||One of the theatre forms generally
described as folk but possessing a strong classical connection is the Yakshagana.
It is a typical folk form of drama in this region, just as Kathakali
is in neighbouring Kerala. Unlike the stylised costumes and masks of Kathakali,
Yakshagana is a true people's theatre, commonly staged in the paddy fields
at night and the themes are the same as all over India, the Ramayana,
the Mahabharata and mythological tales from
the Puranas. In predominantly rural areas with little or no transportation,
Yakshagana enjoys immense popularity and its
exponents are honoured just as great stage artistes are.
Although the name signifies the music of celestial beings, Yakshagana
is an amalgam of the sky with the earth. here is both mystery and robustness
about this form in which singing and drumming merge with dancing, and words
with gestural interpretation, and players clad in costumes of striking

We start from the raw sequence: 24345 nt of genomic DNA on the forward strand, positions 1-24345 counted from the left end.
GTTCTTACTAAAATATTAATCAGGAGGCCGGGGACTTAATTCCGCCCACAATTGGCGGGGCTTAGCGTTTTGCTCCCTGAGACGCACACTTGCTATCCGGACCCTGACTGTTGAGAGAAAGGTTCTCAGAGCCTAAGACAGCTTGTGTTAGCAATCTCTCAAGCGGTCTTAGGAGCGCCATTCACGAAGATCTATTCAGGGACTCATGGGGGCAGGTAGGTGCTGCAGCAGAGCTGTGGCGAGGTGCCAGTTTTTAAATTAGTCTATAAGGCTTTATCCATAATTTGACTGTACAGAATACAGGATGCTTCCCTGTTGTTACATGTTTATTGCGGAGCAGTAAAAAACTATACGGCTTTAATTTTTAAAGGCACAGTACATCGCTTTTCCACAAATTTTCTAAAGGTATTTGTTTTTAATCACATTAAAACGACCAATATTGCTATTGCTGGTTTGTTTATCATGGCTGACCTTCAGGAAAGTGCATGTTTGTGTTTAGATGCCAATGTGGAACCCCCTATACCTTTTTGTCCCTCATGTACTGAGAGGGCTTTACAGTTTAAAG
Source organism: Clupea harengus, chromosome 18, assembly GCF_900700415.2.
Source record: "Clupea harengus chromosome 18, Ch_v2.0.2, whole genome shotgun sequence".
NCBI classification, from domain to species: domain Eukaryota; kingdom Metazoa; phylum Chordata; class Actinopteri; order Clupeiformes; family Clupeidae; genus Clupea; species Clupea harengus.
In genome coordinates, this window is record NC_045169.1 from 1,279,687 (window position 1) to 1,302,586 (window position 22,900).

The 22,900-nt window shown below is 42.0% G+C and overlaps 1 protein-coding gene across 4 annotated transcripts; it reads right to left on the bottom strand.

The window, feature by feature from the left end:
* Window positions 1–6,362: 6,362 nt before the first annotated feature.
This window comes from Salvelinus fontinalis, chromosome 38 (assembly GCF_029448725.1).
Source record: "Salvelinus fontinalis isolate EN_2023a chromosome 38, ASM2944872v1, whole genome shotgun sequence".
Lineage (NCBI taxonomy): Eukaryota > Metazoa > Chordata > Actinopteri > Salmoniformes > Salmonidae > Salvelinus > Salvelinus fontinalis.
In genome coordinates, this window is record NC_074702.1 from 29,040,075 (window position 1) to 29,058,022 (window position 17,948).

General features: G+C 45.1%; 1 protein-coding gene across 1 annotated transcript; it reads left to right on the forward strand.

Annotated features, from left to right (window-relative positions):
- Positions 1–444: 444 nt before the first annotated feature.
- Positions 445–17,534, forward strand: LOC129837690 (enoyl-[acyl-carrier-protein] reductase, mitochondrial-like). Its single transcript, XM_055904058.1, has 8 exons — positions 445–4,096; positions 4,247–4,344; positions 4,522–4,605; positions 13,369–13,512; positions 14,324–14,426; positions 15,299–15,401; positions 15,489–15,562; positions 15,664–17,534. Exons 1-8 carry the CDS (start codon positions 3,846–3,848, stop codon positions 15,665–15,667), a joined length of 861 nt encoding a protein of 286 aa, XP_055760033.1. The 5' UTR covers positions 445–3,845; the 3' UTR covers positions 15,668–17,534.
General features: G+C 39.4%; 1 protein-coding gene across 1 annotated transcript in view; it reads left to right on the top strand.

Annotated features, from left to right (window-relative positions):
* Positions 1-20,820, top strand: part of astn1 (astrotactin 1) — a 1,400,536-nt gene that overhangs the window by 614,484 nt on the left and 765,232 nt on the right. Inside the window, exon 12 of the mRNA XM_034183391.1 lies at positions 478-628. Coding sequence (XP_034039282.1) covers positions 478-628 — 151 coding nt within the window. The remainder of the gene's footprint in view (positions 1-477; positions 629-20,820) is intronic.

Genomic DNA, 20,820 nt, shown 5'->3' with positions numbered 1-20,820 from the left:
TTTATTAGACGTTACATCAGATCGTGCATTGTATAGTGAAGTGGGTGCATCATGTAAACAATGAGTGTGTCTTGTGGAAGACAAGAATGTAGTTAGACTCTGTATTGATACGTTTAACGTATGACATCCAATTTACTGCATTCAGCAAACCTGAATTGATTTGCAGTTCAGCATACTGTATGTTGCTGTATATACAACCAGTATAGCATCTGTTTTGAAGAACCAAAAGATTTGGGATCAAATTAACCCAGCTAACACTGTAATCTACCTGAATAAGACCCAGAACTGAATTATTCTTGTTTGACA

colour and contours. It is the cherished cultural possession of the coastal
districts of Karnataka.
Dr. K.S. Karanth is the foremost authority
on Yakshagana and has been working on all
its aspects, amely--dance, music, and literature, since 1930. He
has led the way to a deep and systematic study of this art form.
He has spent decades travelling to remote villages within Karnataka
to inspect and study every Yakshagana manuscript,
the earliest going back to A.D. 1651. With his fine literary judgement
and aesthetic sensibility, he has traced the changing trends in the
performance of Yakshagana. He has interacted with hundreds of Yakshagana
artistes to find out what customs in training and interpretation
had prevailed earlier and had fallen into disuse and deserved to
be resuscitated. He has put together his findings in the shape of two
standard books Yakshagana-Bayalata (1958)
in Kannada, and Yakshagana in Kannada and
English (1975). The present volume is a revised edition of the earlier
book, with additional material and illustrations.